Previous studies of Black women have found that Black women respond to gendered racism by turning to their social support structures. Women of color gamers report that they form and play within their own clans to avoid racist confrontations. However, men in the Ortiz study reported that they continue to play with strangers despite the racist attacks, suggesting that beliefs about masculinity play an important role in their responses. Through these repetitive cycles, the overt displays of racism are normalized and the men feel incapable of taking offense, considering the broader meaning of their attacks, reporting their antagonists, or even consulting friends and family without being humiliated and dismissed.
The respondents themselves reported taking part in the silencing culture. For instance, one long-time player was especially critical of new players who were distressed by racist attacks. His view, shared by the others in this cohort, was that all players need to “shut up and put up” with the attacks just like everyone else. Taking offense to racist attacks could lead to further ridicule by comrades.
Why do these findings matter?
Social support curbs the harmful effects of racism. However, the men of color in this study (and in the broader gaming world, according to the respondents), don’t have the social support they need in the face of continual racist attacks. Instead, they feel forced to internalize their feelings and reactions towards racial slurs and interpersonal attacks in order to avoid the emotional work of processing the pain and anticipated ridicule from friends and family.
More care and consideration needs to be given to men of color gamers, as racist harassment and invalidation can lead to mental distress, mental/emotional fatigue, and in some cases substance misuse. And more research needs to explore how these online experiences of racism combine with in-person experiences to shape a person’s worldview and wellbeing.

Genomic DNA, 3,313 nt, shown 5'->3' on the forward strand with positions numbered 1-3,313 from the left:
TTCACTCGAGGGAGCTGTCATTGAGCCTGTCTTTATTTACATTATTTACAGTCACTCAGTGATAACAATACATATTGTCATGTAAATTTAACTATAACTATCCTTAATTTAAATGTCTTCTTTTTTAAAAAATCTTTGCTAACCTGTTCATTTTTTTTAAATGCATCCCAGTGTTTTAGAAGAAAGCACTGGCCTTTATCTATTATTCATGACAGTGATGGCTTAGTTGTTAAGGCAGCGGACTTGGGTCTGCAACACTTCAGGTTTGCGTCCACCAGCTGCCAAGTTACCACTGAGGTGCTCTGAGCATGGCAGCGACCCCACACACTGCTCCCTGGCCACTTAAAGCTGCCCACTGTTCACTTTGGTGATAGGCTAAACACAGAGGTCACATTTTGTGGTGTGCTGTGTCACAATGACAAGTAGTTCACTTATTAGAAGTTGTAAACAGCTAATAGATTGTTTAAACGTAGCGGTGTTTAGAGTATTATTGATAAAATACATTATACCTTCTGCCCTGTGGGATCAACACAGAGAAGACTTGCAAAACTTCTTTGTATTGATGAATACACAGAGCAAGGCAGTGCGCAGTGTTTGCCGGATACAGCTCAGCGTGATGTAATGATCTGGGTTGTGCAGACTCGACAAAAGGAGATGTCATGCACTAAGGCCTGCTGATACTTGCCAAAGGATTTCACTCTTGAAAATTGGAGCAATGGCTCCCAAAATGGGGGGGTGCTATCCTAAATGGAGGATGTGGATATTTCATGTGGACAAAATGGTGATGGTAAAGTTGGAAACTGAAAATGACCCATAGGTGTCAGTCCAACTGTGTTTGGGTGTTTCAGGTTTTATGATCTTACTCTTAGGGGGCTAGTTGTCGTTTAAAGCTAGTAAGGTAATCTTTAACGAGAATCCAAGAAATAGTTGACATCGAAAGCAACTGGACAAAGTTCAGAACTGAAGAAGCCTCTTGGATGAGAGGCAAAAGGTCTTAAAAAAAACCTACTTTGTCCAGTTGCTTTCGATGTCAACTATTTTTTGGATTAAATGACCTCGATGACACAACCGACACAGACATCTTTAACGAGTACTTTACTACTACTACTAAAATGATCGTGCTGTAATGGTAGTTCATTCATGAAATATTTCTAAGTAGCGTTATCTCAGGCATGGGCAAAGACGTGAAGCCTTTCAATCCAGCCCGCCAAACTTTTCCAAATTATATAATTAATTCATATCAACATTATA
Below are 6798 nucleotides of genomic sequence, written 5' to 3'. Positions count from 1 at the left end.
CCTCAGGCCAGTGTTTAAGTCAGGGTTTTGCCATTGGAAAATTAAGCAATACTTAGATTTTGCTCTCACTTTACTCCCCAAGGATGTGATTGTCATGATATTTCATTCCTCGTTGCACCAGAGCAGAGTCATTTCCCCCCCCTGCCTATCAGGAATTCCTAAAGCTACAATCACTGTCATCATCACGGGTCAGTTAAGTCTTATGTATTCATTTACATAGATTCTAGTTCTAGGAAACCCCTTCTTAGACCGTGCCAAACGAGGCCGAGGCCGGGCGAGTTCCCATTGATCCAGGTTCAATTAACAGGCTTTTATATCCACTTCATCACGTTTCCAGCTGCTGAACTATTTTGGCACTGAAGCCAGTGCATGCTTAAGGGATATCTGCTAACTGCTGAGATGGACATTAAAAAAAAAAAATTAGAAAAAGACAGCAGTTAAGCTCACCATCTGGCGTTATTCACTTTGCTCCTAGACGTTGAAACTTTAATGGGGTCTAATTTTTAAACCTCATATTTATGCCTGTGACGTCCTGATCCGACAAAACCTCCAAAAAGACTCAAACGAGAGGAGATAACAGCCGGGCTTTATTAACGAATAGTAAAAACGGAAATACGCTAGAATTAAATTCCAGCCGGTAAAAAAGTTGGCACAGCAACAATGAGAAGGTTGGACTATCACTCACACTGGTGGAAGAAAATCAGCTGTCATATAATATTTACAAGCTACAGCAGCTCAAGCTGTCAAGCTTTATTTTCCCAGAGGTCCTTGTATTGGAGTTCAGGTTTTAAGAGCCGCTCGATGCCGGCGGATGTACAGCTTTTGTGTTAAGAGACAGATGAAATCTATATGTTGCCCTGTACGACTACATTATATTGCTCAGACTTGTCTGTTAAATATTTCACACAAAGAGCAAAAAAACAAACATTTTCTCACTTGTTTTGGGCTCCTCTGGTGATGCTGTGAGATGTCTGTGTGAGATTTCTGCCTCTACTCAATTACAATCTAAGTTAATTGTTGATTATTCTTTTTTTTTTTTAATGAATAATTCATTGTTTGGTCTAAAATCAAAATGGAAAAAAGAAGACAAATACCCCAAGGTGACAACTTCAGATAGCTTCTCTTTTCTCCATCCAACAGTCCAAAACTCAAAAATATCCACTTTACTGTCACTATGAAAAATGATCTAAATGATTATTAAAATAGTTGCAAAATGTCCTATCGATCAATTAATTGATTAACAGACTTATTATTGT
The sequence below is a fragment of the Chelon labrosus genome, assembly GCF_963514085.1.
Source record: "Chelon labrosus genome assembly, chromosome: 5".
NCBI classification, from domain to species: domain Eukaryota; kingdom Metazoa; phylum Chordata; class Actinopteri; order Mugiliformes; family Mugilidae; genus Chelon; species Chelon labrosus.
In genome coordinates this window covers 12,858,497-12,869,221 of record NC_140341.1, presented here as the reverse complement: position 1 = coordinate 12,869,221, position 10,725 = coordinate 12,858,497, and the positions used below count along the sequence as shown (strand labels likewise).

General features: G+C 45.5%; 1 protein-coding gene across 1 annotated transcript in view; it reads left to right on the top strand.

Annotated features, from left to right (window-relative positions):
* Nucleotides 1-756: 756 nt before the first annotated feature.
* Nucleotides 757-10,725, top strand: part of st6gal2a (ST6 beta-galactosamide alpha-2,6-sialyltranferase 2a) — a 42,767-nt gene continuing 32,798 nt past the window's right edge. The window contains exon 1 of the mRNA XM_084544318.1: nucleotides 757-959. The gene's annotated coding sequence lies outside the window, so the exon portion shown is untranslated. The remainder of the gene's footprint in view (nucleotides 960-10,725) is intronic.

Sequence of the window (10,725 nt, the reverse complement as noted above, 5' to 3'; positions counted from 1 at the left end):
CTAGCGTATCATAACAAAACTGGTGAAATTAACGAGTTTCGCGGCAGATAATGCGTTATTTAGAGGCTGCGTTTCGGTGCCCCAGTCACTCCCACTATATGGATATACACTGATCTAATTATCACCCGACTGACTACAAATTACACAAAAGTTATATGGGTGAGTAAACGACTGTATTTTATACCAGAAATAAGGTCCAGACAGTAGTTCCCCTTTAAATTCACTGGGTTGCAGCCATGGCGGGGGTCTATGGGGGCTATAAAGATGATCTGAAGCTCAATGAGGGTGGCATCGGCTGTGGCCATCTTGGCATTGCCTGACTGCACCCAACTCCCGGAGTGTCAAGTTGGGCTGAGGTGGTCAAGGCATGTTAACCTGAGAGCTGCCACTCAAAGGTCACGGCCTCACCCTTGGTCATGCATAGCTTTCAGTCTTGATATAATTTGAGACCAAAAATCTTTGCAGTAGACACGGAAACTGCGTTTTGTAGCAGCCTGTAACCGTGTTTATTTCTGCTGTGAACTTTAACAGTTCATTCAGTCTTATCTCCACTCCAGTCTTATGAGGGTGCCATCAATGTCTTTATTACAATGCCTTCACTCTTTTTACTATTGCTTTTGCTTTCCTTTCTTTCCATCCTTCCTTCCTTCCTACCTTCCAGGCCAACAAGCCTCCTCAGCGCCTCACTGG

White gamers who are offended by racism and want to help gamers of color can do so by naming racist attacks when they hear them and stating that they take offense. When privileged people intervene in this way, it helps the targets of racism understand that their experiences are valid and creates discomfort for the perpetrator.
Every study has limitations. What are the limitations in this study?
Only twelve men of color were interviewed for this study, and they self-selected into the study. Although many of their experiences were similar, the sample size and recruitment strategy mean that this study doesn’t necessarily represent the larger population of gamers of color. Additionally, there were not enough subjects within each racial/ethnic category to compare across racial/ethnic identities (e.g., those who identify primarily as Black vs. those who identify primarily as Latino). Future studies will have to look into how each sub-category may experience racism in the online gaming community differently.
For more information:
The effects of racism can be stressful on one’s mental health. If you or someone you know needs help proactively coping with race-related stress, visit Brown University’s page for recommendations.
-- Karen Amichia